Meringue

Meringue

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From
Encyclopedia of Food and Cookery

There are many variations of meringue – all based on egg white and sugar beaten to a stiff froth, then baked. They include small meringues, baked in a very slow oven until light and crisp. Glamorous vacherins, dainty petits fours and mountainous fluffy pie toppings are all favourites. Meringues are usually plain but a flavouring may be added such as chopped nuts, chocolate or coconut.

Meringue mixture can be shaped and used in many different ways. Small buttons or rosettes baked until dry and crisp may be joined together with whipped cream to make a delicious sweet for afternoon tea or dessert. These tiny meringues may also be used as a topping for desserts or cakes. Another popular way is to shape meringue with an oval dessertspoon or tablespoon, and these ovals may be joined with whipped cream to form an egg shape. Meringue is often made into a pie shell or basket – individual baskets are very popular, and these may be filled with fruit, whipped cream or any number of creamy desserts.

A light meringue is often piled onto a baked, sweet pie or pudding and placed in a moderately hot oven just long enough to tint the meringue; it should be soft and marshmallow-like inside; the crust may be crisp or soft, depending on the treatment. See Lemon Meringue Pie and Lime Meringue Pie.

Another favourite meringue is the Pavlova, which, with whipped cream and tart-sweet passionfruit or strawberries, is a dessert sweettooths can never resist.

To prepare meringue: Egg whites for meringue should be at room temperature and beaten with a pinch of salt, cream of tartar, or a few drops of lemon juice. This may be done in a copper bowl with a wire whisk or a glass bowl and electric beaters. The slightest trace of yolk in the whites will inhibit their rising (yolks contain fat). The same holds true for bowl and beater: both must be totally free of fat or grease. It is best to wash the bowl and beater with hot water and dry them with a clean, fresh towel before beating the whites.

Part of the sugar should be added gradually at first, after the whites become foamy. The meringue has been sufficiently whipped when the whites form soft peaks and cling to the beater in a mass. You have over-beaten if they look dry and stand in sharp, jagged peaks, and the mixture will probably fall when placed in the oven. Then the remaining sugar is folded in. To do this, cut gently down through the mixture and lift some mixture up and over onto the top, repeating until whites and sugar are lightly mixed. Don’t worry about mixing thoroughly; it is important not to overwork meringue or air bubbles will break down. Shaping meringues will mix whites and sugar a little more.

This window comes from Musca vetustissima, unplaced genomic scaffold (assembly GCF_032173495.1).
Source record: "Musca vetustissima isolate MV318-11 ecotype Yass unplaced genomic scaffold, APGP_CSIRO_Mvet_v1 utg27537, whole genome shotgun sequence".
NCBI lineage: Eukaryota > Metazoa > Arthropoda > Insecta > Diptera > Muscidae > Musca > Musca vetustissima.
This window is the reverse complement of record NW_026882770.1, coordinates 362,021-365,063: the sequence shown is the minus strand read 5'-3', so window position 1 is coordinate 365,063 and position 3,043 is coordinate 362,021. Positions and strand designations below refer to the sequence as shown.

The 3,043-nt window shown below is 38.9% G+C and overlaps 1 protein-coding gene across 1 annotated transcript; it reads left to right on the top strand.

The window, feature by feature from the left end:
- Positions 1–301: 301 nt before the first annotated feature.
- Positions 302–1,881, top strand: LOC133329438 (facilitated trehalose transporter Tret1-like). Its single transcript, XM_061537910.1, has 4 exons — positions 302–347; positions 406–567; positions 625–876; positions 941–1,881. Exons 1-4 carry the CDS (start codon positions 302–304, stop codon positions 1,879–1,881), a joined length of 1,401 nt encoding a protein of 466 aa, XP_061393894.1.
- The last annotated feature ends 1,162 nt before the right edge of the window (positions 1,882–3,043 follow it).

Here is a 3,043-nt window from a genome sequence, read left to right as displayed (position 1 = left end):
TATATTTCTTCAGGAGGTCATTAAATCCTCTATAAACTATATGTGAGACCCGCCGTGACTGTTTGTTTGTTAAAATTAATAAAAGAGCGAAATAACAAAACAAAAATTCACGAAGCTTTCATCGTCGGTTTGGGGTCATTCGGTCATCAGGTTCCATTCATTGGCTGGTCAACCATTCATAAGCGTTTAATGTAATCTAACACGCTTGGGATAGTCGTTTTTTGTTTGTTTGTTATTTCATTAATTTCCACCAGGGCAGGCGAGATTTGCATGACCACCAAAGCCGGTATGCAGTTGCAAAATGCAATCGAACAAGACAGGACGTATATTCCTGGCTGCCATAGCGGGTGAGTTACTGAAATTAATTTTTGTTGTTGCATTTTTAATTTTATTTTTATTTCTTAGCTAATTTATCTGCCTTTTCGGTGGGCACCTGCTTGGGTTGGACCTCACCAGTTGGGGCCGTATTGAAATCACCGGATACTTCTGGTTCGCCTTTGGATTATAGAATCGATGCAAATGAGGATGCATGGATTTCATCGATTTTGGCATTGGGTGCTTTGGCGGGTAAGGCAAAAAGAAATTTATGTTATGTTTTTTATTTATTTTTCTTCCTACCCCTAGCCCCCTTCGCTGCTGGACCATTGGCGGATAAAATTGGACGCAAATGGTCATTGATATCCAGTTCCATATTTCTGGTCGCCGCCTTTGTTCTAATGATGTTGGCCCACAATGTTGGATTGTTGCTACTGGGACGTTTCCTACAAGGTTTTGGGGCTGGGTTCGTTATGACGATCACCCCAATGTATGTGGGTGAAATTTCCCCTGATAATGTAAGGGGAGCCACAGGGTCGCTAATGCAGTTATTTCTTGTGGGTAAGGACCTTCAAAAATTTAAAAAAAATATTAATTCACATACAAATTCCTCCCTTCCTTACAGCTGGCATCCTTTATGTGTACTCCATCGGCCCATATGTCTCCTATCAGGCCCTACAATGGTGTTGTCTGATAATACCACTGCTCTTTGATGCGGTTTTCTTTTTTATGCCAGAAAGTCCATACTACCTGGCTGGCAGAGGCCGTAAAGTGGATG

The oven temperature should be as low as possible. The point is to dry the meringue by getting all the moisture out of the mixture rather than baking it. A temperature of 120°C is as high as it should go. Higher than this, the meringues brown too quickly, turn leathery and collapse. Properly baked, a meringue is crisp, feather-light, the palest bisque in colour, almost white. If liked, meringues may be dusted lightly with caster (superfine) sugar before baking.

Bake meringues for about 1 hour, although they may be left in the turned-off oven to crisp. Once they are completely cool, meringues keep a long time in airtight containers. Excess moisture in the air makes them soggy, so it is best not to bake meringues on a very damp or rainy day or have anything steaming on the stove when they are out of the oven and cooling on wire racks.

The baking trays for meringues should either be lightly buttered, dusted with flour, and the excess flour tapped off, or they may be covered with non-stick baking paper. Baking trays coated with non-stick surfaces are also excellent.

Ingredients

Quantity Ingredient
see method for ingredients

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